Marissa Kennedy steps on the bus for the first day of kindergarten in New Windsor, Maine’s child welfare system came under close scrutiny this winter following her death, and that of Kendall Chick. Credit: Courtesy photo

More than two decades ago, Maine deployed a new and less intrusive approach for handling child welfare cases where the allegations of child abuse and neglect weren’t so clear cut and the risk of continued abuse appeared low.

The idea behind the approach, called alternative response, was that it would be less adversarial and more collaborative than a full-fledged investigation by a Child Protective Services caseworker — and that keeping the family together when possible would lead to a better outcome.

Now, following the deaths of two children, the LePage administration has taken away some of the alternative response providers’ flexibility and authority to handle cases in favor of having state child protective workers intervene.

Meanwhile, the administration hasn’t indicated that it plans to add to a staff of child protective workers who had already seen their workloads increase 55 percent between 2010 and 2016 — well before a recent spike in new abuse reports following the two deaths, and before DHHS started assigning them some alternative response cases.

The Maine Department of Health and Human Services said having child protective investigators reopen cases that alternative response providers were handling will allow it to catch more children in potential danger.

But specialists said it’s unlikely the investigators will have more success. Instead, their involvement is making it harder for alternative response workers to reach and engage with some of the families at the center of those cases.

‘Go pound sand’

When a case is assigned to the alternative method, a social worker from a community organization visits the parents and children and tries to work with them to make their home safer. The social worker might connect the parents with needed services such as substance use treatment, and work with them on assembling a support system of family and friends to rely on in difficult times. The service is voluntary.

In contrast, a child welfare investigation could result in the state removing children from their parents’ custody.

Maine’s child welfare system came under close scrutiny this winter following the deaths of 10-year-old Marissa Kennedy in Stockton Springs and 4-year-old Kendall Chick in Wiscasset, allegedly by their caregivers. Child Protective Services had some involvement with both families.

Under pressure from lawmakers, Gov. Paul LePage and the public, DHHS has pursued a number of child welfare changes in recent months. One of them involved turning to a consultant’s 20-month-old recommendation to step up oversight of the four nonprofit organizations around the state that carry out alternative response.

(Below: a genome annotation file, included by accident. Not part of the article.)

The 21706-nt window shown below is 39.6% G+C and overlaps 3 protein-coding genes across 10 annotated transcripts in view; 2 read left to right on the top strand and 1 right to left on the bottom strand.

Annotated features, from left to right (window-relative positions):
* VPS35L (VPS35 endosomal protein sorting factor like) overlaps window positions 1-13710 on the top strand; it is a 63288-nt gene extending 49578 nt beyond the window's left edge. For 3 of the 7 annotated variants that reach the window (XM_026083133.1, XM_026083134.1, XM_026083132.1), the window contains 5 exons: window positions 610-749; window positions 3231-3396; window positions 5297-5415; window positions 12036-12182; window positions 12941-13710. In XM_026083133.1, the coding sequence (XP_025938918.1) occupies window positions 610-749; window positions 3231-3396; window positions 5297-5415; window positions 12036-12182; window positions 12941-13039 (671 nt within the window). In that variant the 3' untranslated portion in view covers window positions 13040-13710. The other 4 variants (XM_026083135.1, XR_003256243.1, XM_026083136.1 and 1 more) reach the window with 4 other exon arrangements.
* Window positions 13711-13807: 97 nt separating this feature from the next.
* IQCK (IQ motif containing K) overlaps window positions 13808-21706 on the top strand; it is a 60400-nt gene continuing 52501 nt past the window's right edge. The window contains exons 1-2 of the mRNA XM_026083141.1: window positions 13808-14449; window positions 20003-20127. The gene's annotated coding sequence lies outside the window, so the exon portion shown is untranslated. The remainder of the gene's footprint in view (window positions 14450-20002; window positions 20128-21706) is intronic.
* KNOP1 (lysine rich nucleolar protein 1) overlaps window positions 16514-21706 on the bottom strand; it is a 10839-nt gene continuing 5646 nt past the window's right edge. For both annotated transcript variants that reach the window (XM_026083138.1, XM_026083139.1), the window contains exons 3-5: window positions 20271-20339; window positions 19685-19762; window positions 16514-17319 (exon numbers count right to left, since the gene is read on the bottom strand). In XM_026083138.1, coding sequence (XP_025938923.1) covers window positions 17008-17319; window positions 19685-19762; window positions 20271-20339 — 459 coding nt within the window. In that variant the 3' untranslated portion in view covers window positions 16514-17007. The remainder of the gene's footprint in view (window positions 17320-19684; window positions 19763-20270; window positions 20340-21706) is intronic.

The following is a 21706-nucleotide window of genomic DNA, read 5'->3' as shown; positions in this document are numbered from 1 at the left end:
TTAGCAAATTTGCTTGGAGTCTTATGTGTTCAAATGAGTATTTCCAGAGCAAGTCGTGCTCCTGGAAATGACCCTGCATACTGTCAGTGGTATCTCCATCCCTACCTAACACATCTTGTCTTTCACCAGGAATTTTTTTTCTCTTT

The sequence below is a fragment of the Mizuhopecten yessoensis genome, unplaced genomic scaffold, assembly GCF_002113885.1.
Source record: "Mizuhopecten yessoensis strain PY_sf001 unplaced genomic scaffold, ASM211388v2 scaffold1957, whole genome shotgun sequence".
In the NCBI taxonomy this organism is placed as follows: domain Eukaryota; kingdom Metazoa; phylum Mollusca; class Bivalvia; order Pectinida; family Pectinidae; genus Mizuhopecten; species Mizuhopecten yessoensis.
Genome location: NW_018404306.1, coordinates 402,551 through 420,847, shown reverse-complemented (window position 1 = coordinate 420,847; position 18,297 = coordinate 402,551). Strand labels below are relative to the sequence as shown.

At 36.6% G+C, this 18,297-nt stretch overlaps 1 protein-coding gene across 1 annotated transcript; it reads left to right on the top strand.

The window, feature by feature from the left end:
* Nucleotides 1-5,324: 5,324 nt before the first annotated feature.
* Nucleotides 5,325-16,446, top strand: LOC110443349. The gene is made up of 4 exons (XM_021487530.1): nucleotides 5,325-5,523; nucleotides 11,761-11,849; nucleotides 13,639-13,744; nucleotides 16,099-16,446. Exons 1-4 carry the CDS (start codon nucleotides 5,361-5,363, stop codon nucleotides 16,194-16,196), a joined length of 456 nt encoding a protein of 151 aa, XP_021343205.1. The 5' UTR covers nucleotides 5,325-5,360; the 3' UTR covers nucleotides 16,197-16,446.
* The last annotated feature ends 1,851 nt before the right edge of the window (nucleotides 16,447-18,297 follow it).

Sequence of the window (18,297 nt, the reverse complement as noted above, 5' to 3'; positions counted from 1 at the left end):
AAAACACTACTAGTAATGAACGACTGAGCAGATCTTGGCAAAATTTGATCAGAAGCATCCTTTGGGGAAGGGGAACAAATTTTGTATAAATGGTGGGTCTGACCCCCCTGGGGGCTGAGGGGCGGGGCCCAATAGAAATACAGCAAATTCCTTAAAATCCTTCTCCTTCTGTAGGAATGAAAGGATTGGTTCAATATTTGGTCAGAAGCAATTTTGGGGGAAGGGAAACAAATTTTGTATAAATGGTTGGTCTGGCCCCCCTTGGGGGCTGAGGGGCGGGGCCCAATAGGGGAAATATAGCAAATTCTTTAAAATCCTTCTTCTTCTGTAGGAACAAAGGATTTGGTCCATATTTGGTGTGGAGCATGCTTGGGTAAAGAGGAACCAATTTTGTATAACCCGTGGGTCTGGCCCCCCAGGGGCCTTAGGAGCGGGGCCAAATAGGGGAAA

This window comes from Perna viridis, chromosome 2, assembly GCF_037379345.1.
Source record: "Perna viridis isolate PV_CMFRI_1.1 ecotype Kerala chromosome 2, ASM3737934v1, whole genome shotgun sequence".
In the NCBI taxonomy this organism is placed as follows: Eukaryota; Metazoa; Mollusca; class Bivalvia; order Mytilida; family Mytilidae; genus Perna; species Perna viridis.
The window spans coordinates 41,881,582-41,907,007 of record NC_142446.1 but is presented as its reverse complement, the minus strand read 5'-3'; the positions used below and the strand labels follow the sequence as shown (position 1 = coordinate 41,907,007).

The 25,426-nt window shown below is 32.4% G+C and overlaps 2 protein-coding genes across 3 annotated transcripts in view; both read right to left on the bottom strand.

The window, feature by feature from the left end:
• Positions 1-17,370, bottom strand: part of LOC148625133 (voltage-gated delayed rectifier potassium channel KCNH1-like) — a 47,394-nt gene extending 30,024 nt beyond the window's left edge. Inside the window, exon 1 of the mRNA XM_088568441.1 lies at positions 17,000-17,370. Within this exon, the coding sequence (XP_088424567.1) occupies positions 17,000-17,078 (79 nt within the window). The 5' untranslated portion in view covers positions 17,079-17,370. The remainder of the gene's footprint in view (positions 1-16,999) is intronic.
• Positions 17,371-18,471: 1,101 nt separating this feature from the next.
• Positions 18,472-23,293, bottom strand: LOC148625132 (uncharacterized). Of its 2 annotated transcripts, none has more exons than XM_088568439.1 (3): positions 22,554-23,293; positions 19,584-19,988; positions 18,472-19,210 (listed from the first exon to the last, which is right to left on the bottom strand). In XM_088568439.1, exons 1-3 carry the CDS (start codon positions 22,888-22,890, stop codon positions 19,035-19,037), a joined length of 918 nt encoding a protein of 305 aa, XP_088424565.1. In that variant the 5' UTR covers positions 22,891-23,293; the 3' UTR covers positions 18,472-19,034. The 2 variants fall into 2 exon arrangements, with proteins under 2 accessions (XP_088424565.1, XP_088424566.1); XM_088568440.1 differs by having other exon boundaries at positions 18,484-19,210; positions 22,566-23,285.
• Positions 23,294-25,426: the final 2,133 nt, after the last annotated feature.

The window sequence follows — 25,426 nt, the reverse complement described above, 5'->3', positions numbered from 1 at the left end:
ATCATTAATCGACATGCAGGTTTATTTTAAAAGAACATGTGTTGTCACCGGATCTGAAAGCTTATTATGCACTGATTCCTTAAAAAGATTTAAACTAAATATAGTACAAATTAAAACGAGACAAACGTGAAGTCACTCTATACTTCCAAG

The consultant’s recommendation came in a July 2016 memo to Maine child welfare officials, which the BDN obtained through a public records request.

Starting in March, DHHS instructed the alternative response contractors to begin calling the state child abuse hotline when they don’t make contact with families they’re assigned, when families stop working with their social workers prematurely and when families decline to work with them altogether.

The department also asked the contractors to review past cases and make those types of reports for all cases dating back to Aug. 31, 2017.

Alternative response providers’ new reports to the hotline now trigger DHHS to assign its own caseworkers to investigate child abuse and neglect allegations that department staff previously determined were more appropriate for alternative response.

The changes in protocol have added to an already growing workload for Maine’s child protective workers, who completed 73 investigations each in 2016, up from 47 in 2010, according to federal statistics. They have also sent more calls to a child abuse hotline that has consistently struggled to handle its call volume: In 2016, hotline workers didn’t answer more than 12,000 calls — 22 percent of all calls placed — on the first try.

In addition, the changes have made it more difficult for the alternative response programs to work with families the state assigned to them in the first place, eroding trust they had developed, said Christine Hufnagel, director of family services for Community Concepts in Lewiston, which handles alternative response cases in Androscoggin, Franklin and Oxford counties.

“[Child protective services will] go out [to the family], they’ll do a quick thing and say, ‘We’re going to refer you to alternative response again,’ and [the family will] say, ‘Go pound sand,’” Hufnagel said.

“It’s creating this environment where nobody can do their jobs well or at all because of capacity issues.”

‘Knee-jerk reactions’

The alternative response organizations have always been required to alert DHHS when they can’t locate or contact families the state assigns them, when the families refuse their services, or when the families stop working with them prematurely.

Under their contracts with the state, the organizations were required to submit the information to the department using DHHS’ child welfare information system, or in some cases through phone calls to DHHS staff in local district offices. The agencies often discussed those cases with district office staff to decide how to proceed, Hufnagel said.

They called in reports to the statewide hotline to prompt an investigation only when they discovered new allegations of abuse or neglect, as the state’s mandatory reporting law requires.

The result of changing how the organizations report information to DHHS is a more rigid, less collaborative process, Hufnagel said.

“When it’s worked really well, it’s worked really well because we were part of the conversation,” she said. “When you create these really rigid, knee-jerk reactions to tragedy — I get it, people want to do something — we’re breaking the system more than it already was.”